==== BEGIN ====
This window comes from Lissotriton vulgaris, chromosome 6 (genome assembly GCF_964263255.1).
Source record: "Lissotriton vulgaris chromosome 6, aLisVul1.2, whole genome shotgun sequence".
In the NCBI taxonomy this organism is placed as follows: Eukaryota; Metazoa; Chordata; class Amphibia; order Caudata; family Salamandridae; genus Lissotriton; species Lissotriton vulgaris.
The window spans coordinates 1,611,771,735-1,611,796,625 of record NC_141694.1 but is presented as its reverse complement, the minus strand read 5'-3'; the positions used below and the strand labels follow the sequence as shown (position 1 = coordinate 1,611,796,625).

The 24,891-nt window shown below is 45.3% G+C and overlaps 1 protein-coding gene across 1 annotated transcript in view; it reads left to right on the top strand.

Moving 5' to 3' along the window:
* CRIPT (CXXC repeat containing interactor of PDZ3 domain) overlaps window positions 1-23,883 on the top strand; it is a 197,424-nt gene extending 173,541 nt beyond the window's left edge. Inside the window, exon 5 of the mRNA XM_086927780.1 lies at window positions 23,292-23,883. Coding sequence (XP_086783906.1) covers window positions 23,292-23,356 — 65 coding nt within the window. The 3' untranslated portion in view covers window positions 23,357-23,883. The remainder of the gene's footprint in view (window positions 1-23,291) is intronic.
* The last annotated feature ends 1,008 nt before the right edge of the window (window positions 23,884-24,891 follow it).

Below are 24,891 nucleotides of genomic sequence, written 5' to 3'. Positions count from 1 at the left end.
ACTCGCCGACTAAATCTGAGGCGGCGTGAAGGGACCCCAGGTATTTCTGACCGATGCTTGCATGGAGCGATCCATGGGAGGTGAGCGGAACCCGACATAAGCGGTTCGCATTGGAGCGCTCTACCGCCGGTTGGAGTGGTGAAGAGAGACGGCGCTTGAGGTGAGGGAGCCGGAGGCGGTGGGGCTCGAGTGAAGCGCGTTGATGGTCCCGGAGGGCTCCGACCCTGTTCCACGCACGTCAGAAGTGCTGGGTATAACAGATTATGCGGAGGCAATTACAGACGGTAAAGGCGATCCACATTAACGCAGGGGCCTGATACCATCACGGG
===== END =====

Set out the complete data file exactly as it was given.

This window comes from Lissotriton vulgaris, chromosome 6 (genome assembly GCF_964263255.1).
Source record: "Lissotriton vulgaris chromosome 6, aLisVul1.2, whole genome shotgun sequence".
In the NCBI taxonomy this organism is placed as follows: Eukaryota; Metazoa; Chordata; class Amphibia; order Caudata; family Salamandridae; genus Lissotriton; species Lissotriton vulgaris.
The window spans coordinates 1,611,771,735-1,611,796,625 of record NC_141694.1 but is presented as its reverse complement, the minus strand read 5'-3'; the positions used below and the strand labels follow the sequence as shown (position 1 = coordinate 1,611,796,625).

The 24,891-nt window shown below is 45.3% G+C and overlaps 1 protein-coding gene across 1 annotated transcript in view; it reads left to right on the top strand.

Moving 5' to 3' along the window:
* CRIPT (CXXC repeat containing interactor of PDZ3 domain) overlaps window positions 1-23,883 on the top strand; it is a 197,424-nt gene extending 173,541 nt beyond the window's left edge. Inside the window, exon 5 of the mRNA XM_086927780.1 lies at window positions 23,292-23,883. Coding sequence (XP_086783906.1) covers window positions 23,292-23,356 — 65 coding nt within the window. The 3' untranslated portion in view covers window positions 23,357-23,883. The remainder of the gene's footprint in view (window positions 1-23,291) is intronic.
* The last annotated feature ends 1,008 nt before the right edge of the window (window positions 23,884-24,891 follow it).

Below are 24,891 nucleotides of genomic sequence, written 5' to 3'. Positions count from 1 at the left end.
ACTCGCCGACTAAATCTGAGGCGGCGTGAAGGGACCCCAGGTATTTCTGACCGATGCTTGCATGGAGCGATCCATGGGAGGTGAGCGGAACCCGACATAAGCGGTTCGCATTGGAGCGCTCTACCGCCGGTTGGAGTGGTGAAGAGAGACGGCGCTTGAGGTGAGGGAGCCGGAGGCGGTGGGGCTCGAGTGAAGCGCGTTGATGGTCCCGGAGGGCTCCGACCCTGTTCCACGCACGTCAGAAGTGCTGGGTATAACAGATTATGCGGAGGCAATTACAGACGGTAAAGGCGATCCACATTAACGCAGGGGCCTGATACCATCACGGG